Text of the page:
An entrepreneur’s account of building a nationwide cleaning business and undergoing an attempt by Service Employees International Union to unionize his workers.
If readers skip the prologue—which compares union organizing tactics with Nazi Germany—they can start with the many issues that merit discussion. Bego (Devil at My Doorstep, 2009) launched a commercial cleaning services company, Executive Management Services, in 1989. Based in Indianapolis, the company grew to more than 5,000 employees in locations throughout the country. Its increasing visibility attracted the attention of Service Employees International Union, and thus began a five-year battle for the hearts and minds of Executive Management Services’ workers. Labor unions’ historical efforts to protect workers from unsafe working conditions as well as ensuring fair wages and job security account for positive changes in many American industries, and that’s not disputed here. The core questions Bego raises, however, are: What should the unions’ role be in this era of global economy; what are American workers’ rights regarding unionization; and what are the rights of entrepreneurs pursuing the American dream of business ownership? Bego posits that modern unions aim to increase their dues-paying memberships in order to sustain their own viability and influence legislation, regardless of workers’ genuine needs. The author also emphasizes a push to pass the Employee Free Choice Act—legislation that eliminates secret ballot elections used by workers to choose union representation—in light of the tactics used by SEIU to unionize employees who had not necessarily even invited SEIU to represent them. He asks excellent and valid questions, which elsewhere can often be obscured by partisan labeling. Bego notes in a statement to Congress, “Americans need to demand more nonpartisan openness, research, dialogue, and civility from their elected officials on both sides of the aisle.” Why wait to be elected?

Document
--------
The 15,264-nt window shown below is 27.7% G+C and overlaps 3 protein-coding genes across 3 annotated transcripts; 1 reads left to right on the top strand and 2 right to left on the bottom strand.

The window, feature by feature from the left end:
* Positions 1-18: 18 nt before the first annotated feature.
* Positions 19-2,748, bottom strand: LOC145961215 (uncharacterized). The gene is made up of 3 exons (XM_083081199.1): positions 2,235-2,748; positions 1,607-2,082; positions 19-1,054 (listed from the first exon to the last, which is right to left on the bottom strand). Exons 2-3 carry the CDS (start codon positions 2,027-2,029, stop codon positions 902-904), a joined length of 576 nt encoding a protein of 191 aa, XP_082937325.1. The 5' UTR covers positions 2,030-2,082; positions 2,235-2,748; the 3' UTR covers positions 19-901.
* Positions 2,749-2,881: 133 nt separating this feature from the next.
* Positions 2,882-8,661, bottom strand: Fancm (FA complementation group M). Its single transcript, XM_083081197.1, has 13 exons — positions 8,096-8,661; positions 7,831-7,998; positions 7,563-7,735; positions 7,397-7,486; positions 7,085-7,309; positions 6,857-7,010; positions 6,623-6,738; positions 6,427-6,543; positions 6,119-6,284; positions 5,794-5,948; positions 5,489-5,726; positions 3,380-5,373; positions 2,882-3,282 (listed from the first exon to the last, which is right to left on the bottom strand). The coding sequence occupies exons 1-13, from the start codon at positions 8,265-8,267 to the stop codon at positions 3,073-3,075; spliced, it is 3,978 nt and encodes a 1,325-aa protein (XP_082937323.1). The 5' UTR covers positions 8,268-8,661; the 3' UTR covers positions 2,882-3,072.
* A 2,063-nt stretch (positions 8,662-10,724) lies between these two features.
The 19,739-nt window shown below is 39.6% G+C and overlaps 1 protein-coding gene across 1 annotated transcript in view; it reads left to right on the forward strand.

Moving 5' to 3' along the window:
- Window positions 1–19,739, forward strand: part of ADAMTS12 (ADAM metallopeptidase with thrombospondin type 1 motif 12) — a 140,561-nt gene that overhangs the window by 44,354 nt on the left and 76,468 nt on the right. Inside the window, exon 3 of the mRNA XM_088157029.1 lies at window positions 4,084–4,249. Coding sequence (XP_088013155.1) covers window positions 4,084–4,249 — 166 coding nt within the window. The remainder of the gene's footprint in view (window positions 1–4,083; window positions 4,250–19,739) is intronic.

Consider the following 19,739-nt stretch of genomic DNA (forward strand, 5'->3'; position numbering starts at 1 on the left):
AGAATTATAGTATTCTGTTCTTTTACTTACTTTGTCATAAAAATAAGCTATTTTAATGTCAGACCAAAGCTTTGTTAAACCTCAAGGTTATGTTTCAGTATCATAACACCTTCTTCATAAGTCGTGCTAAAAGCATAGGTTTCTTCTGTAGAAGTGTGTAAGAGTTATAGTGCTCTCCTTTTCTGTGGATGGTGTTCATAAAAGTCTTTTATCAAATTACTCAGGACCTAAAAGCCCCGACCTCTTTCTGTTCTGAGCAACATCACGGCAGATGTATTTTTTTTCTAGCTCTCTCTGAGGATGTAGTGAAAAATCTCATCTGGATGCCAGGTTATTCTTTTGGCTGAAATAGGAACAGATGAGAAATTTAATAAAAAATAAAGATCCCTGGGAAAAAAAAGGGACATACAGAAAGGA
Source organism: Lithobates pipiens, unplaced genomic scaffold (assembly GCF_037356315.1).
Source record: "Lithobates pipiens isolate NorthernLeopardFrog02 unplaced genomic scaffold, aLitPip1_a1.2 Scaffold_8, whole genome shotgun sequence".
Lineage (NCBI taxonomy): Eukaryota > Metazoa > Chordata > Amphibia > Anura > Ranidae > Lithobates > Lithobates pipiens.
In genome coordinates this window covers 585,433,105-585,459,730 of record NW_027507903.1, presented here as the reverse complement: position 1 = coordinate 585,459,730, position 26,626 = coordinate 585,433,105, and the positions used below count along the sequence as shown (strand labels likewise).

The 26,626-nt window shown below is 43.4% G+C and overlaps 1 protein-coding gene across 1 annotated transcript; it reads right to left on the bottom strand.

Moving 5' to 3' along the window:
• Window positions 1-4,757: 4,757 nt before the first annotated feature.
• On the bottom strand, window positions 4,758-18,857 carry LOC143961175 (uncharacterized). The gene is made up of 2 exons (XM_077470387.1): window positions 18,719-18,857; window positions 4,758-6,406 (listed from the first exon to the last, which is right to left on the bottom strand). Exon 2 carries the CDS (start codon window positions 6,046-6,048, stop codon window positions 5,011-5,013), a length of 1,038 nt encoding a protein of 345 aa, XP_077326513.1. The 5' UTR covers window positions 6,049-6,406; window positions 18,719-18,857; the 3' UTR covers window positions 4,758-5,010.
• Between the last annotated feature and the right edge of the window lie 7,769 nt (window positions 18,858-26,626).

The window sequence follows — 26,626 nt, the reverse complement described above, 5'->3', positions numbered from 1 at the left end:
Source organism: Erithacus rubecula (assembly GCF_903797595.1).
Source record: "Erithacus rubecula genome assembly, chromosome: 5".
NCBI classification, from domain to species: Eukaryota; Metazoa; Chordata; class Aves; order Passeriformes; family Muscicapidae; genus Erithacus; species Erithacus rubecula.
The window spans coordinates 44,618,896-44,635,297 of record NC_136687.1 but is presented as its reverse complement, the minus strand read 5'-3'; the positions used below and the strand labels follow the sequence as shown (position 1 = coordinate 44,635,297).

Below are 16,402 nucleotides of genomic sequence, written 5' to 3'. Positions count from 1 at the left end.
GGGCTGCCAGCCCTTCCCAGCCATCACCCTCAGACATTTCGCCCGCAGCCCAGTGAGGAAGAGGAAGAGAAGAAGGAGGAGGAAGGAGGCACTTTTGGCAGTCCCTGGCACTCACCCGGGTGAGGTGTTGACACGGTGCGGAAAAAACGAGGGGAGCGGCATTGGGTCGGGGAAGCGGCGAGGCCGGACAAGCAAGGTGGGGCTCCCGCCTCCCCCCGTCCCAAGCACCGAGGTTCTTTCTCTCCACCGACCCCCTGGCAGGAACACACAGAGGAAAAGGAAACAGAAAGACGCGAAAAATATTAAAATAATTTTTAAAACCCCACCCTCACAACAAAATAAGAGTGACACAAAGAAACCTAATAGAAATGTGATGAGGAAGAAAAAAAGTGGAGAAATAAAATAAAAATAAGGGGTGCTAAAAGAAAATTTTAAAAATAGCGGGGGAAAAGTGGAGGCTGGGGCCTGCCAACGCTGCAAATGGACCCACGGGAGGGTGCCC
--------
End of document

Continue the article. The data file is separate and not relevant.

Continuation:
Beneath the conservative-versus-liberal parrot-speak is a coherent, timely conversation about the power and relevancy of today’s labor unions.